Date of Award

Summer 8-6-2013

Degree Type

Dissertation

Degree Name

Ph.D.

Degree Program

Chemistry

Department

Chemistry

Major Professor

Dr. Richard Cole

Second Advisor

Dr. Jonathan Lansing

Third Advisor

Dr. Yang Cai

Fourth Advisor

Dr. Mark Trudell

Abstract

Positional proteomics is emerging as an attractive technique to characterize protein termini, which play important biological roles in cells. Even with the advances in past decades, there still are areas for improvement. This thesis focuses on improving data quality and assignment confidence in positional proteomics.

A novel workflow was designed for the large-scale identification of protein N-terminal sequences. 4-sulfophenyl isothiocyanate (SPITC) is used for N-termini sulfonation; Upon higher energy collisional dissociation (HCD), SPITC peptides in electrospray ionization ESI generate predominately y-type ion series; such simplification of spectra enables the identification of N-termini with high fidelity. The presence of b1 + SPITC product ions upon HCD furthers the confidence for N-terminal identifications. Secondly, sulfonated N-terminal peptides possess one negative charge site at low pH, which was exploited to enrich the SPITC modified N-terminal peptides by electrostatic repulsion hydrophilic interaction (ERLIC) chromatography. Such enrichment process allows both N-termini enriched and N-termini deficient fractions to be collected and analyzed by LC-MS/MS. This method was applied to an E. coli cell lysate, identifying approximately 350 N-terminal peptides (85% represented neo-N-termini from protein degradation and 15% from leading methionine excision). These N-terminal peptides represented 274 distinct E.coli proteins, 224 of which were also identified in the analysis of flow-through fractions from internal peptides.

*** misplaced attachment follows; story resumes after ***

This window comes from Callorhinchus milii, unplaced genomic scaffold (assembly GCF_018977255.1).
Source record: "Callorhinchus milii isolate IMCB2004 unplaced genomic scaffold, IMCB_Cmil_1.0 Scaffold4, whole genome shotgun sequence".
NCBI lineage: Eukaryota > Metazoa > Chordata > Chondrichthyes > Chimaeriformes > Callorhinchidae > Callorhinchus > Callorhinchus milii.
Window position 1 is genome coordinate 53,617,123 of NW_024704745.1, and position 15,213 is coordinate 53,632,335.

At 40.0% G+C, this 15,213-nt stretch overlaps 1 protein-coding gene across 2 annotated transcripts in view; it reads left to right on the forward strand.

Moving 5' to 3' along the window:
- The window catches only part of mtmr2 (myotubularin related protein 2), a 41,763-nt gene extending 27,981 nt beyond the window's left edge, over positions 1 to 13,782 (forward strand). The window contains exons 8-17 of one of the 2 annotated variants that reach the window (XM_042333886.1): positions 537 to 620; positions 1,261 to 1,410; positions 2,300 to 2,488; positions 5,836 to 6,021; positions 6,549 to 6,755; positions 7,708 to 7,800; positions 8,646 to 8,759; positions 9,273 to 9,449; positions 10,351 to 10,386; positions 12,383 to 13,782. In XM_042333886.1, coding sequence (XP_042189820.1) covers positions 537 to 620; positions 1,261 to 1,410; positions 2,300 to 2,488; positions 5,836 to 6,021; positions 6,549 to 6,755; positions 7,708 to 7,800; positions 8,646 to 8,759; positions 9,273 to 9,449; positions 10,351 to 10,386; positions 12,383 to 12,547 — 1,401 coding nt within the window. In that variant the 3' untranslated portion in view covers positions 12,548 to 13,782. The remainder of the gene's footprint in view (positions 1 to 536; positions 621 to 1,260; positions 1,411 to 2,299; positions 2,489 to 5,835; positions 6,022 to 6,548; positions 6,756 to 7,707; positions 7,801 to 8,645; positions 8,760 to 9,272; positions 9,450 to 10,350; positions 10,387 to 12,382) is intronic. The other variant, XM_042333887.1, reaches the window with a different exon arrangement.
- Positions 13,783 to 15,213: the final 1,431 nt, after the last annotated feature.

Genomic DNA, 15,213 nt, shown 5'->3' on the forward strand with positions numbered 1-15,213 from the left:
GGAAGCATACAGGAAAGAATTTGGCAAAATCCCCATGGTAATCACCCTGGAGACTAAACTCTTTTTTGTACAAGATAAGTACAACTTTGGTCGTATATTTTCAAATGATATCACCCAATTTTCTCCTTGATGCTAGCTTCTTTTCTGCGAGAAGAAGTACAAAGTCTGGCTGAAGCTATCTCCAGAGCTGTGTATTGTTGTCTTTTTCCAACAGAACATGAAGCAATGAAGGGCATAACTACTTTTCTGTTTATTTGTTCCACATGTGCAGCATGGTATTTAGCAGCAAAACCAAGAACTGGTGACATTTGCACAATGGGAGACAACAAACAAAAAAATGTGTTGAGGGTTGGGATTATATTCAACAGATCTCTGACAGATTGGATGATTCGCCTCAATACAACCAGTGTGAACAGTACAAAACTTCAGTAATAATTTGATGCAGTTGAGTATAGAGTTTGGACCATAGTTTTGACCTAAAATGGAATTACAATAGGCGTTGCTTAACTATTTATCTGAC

Another approach we took to boost the identification confidence is by exploiting iTRAQ (isobaric tag for relative and absolute quantitation) in the positional proteomics workflow. This approach allows for multiplexed comparison between different samples, and thus is well-suited for degradadomics analyses where degraded samples are compared to control samples. Both control and protease treated sample are labeled by different tags which allows direct comparison of protein N-termini with neo-N-termini. In addition, samples are analyzed duplicate by labeling with two tags, aiming for quick validation of peptides by internal replicates. In this study, Asp-N digested E.coli cell lysate is taken as a model system. A total of 500 N-terminal peptides, corresponding to 370 proteins, were identified with high confidence in one experiment, with 87% of those proteolytic products matching the expected protease digestion specificity, validating the assignment accuracy of this approach.

Rights

The University of New Orleans and its agents retain the non-exclusive license to archive and make accessible this dissertation or thesis in whole or in part in all forms of media, now or hereafter known. The author retains all other ownership rights to the copyright of the thesis or dissertation.

Share

COinS